Carlson: Why Do Governments Lie about Disasters?

Ann Carlson of the Legal Planet blog was initially impressed by the Japanese government’s openness about the unfolding nuke crisis. But today there were signs that the U.S. government thinks things are more serious than their Japanese counterparts have been saying, which makes her wonder what’s going on. From Why Do Governments Cover Up the Truth About Environmental Disasters?:

I’m reminded a bit of the Obama Administration’s efforts in the early days of the Deepwater Horizon oil spill to seriously understate the rate of leakage of oil  even in the face of independent and credible expert conclusions that the spill was far larger than either the government or BP wanted to admit. After investigating the response to the oil spill, the National Commission on the BP Deepwater Horizon Drilling and Oil Spill blasted the administration for its lack of candor and explained in very clear terms that the consequences of lack of candor go far beyond a PR disaster.  To quote the Commission’s staff:

The absence of trust fuels public fears, and those fears in turn can cause major harm, whether because the public loses confidence in the federal government’s assurances that beaches or seafood are safe, or because the government’s lack of credibility makes it harder to build relationships with state and local officials, as well as community leaders, that are necessary for effective response actions.

One could easily substitute a few words and make the same claims about the Japanese government’s handling of the nuclear crisis if the US version turns out to be the correct one.

So why do governments engage in obfuscation in the case of a major environmental crisis?  Is it because they fear that the political fallout from a disaster is likely to increase with the size of the calamity and therefore wishful thinking leads them to underestimate the harm?  I honestly don’t get it. Candor breeds trust, something badly needed during an emergency.  And yet governments seem incapable of learning that lesson.

I think she’s right that wishful thinking is a factor. There’s also this: Politicians are in the business of fostering a particular set of public perceptions. “I’m the best candidate/vote for me.” “The steps our administration has taken have been instrumental in bringing about [good outcome X].” “[Bad outcome Y] had nothing to do with the actions of our administration.” And so on. A lot of those things may have only a tenuous relationship with the truth, yet politicians’ overriding imperative is to convince people that those things are, in fact, true. In a crisis, with solid information in short supply and public perceptions in an especially volatile state, the urge to spin reality in as favorable a direction as possible is surely overwhelming.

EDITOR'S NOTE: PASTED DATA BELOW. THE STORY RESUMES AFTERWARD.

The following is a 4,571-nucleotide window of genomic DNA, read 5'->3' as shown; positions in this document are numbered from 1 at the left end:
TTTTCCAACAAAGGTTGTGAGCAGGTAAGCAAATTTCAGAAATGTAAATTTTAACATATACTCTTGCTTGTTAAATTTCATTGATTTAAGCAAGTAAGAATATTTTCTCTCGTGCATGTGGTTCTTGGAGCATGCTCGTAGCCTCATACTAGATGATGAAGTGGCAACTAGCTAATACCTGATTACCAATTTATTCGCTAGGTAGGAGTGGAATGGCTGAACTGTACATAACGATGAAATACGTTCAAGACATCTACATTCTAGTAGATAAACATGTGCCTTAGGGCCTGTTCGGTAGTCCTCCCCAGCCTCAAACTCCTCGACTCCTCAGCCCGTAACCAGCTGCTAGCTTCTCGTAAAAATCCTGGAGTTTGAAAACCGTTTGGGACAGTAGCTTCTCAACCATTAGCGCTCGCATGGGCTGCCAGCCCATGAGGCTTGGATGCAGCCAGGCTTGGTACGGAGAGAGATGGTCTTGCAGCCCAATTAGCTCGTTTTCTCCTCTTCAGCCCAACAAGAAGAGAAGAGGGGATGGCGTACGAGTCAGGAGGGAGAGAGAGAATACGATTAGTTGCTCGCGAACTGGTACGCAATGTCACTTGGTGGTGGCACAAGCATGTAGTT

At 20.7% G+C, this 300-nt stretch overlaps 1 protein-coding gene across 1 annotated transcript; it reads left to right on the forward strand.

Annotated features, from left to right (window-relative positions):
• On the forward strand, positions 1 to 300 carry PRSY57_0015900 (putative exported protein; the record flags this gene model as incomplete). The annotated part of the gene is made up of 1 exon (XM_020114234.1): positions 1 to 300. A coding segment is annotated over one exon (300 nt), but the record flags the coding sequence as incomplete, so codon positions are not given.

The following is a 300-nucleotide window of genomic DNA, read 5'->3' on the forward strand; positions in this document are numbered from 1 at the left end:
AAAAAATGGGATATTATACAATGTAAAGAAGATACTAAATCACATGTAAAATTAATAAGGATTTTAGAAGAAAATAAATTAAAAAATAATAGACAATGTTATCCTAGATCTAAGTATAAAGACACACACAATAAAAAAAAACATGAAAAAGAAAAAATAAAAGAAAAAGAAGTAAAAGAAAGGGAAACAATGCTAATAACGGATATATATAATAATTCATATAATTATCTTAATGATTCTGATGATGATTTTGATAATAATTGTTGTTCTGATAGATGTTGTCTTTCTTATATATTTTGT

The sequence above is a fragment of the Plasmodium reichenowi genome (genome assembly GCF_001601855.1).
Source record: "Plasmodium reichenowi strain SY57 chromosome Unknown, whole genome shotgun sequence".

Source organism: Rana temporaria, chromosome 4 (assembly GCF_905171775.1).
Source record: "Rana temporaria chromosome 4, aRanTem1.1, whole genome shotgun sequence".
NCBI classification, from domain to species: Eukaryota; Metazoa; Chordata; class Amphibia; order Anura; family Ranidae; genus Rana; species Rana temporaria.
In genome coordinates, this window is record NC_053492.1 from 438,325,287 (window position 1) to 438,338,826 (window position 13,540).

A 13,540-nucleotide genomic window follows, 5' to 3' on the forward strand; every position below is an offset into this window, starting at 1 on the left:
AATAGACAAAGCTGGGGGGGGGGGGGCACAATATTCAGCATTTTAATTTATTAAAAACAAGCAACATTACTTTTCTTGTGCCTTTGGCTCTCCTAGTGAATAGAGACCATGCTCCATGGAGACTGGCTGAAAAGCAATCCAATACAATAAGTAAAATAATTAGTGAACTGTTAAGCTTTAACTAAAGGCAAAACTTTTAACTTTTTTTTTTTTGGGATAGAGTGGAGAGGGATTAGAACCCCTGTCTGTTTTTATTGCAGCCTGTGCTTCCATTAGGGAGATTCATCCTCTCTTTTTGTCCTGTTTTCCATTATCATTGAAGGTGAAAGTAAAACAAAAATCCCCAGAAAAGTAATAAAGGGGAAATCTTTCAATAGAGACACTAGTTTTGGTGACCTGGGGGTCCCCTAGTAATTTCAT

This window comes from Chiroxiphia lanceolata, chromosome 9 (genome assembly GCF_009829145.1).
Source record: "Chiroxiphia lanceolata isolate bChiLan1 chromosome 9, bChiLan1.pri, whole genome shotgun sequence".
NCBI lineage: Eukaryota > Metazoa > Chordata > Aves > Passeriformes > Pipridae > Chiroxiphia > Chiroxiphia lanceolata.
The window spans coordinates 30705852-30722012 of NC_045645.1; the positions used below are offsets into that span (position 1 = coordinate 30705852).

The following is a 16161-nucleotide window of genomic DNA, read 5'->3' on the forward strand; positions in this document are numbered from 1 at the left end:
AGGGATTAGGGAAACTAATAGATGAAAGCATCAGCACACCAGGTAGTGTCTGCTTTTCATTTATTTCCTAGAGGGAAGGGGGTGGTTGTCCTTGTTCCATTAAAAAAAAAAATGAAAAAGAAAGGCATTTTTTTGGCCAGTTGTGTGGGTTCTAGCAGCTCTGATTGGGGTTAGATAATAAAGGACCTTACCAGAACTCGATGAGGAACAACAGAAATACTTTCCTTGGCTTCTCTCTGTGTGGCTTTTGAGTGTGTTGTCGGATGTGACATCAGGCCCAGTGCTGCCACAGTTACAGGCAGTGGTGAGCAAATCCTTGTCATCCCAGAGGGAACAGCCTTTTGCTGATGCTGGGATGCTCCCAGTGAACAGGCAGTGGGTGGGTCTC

Except that with disasters, reality has a way of asserting itself despite the spin. And as Carlson points out, squandering credibility by engaging in politics-as-usual can lead to very real harm.

4 Responses to “Carlson: Why Do Governments Lie about Disasters?”

  1. shcb Says:

    I think it usually starts with good intentions, folks in the government don’t want to panic people, for good reason. Most people die in the stampede to the front door, not the fire in the auditorium, no matter how bad the blaze. We as spectators also tend to look at these situations from the beginning to the point in the disaster we are in right now, forgetting what went on between. Now there certainly is some CYA involved in these situations, and politicians are masters at protecting the back side but that is usually only part of the equation.

  2. knarlyknight Says:

    Having worked closely in and around government, I’d agree much with shcb statement.

    Unless there is an explicit culture for openness and an often repeated organizational mantra to be completely forthright, then the default, underlying mentality in government (and large corporations too) is “how are these statements going to make us look?” People get so focussed on crafting the message just right that the message becomes more real to them than the disaster itself!

    Add to that some uncertainties and you’ll get communications advisors imploring people to “stick to the facts.”

    Hence, instead of stating that:

    there is a 75% of full meltdown at 3 of the 6 Fukishima reactor sites that could cause a circle of death within 50 km of the plant so get the hell out of the area just in case the bloody things explode before we can get them under control!

    we get:

    Current efforts to cool the rods are continuing with 3 of the 6 plants nearly stabilized. A risk of meltdown still exists so please follow the evacuation instructions as provided by your local emergency response crews.”

  3. leftbehind Says:

    Because governments lie about everything else, too.

  4. dayana Says:

    I would like to look at this from a different angle. Governments have become over the years more and more dependent like all of us on an unsustainable economical pattern of creating debt, in order to avoid a complete breakdown, governments need to keep up creating revenue, which is still not an excuse for lies, though as governments are really bad sales people and even worse at customer care and any changes in consumer behaviour will without any doubt result in severe revenue loss, people are being lied to instead of being offered alternatives. Just another quick observation changing the sales rep (politician) representing the small man at the voting pole, will not change bad habits in the sales process.

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